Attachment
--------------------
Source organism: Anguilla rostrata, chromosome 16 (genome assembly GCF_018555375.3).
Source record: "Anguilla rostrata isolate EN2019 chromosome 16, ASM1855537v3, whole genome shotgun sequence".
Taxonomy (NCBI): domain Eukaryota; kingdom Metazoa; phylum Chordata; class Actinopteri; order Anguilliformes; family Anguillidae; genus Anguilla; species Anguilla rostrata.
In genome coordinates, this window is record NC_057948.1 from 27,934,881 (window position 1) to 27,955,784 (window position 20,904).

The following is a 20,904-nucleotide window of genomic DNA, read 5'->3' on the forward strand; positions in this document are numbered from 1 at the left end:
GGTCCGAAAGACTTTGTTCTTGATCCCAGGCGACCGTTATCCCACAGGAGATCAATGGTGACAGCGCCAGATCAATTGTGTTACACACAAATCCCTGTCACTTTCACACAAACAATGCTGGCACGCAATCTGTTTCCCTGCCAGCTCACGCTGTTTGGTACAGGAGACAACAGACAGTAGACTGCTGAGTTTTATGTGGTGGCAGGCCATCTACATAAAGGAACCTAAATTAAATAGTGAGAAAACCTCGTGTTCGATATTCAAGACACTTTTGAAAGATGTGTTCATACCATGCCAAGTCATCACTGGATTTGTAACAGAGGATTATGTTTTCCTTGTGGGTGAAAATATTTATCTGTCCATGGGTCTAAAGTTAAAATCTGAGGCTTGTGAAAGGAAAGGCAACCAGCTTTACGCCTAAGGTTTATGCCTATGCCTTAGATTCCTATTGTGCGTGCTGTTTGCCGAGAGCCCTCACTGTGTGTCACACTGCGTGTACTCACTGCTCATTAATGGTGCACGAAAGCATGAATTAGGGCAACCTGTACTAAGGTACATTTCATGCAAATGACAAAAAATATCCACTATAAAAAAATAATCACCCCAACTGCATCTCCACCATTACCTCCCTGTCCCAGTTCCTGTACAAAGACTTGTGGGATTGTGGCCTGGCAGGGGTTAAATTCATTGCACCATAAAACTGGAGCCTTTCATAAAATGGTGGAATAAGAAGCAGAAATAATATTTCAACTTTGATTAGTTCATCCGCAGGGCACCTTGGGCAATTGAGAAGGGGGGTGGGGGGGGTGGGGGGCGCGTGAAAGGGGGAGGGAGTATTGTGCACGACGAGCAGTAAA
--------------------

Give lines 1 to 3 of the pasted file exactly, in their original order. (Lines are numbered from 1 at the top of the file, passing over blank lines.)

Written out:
Source organism: Anguilla rostrata, chromosome 16 (genome assembly GCF_018555375.3).
Source record: "Anguilla rostrata isolate EN2019 chromosome 16, ASM1855537v3, whole genome shotgun sequence".
Taxonomy (NCBI): domain Eukaryota; kingdom Metazoa; phylum Chordata; class Actinopteri; order Anguilliformes; family Anguillidae; genus Anguilla; species Anguilla rostrata.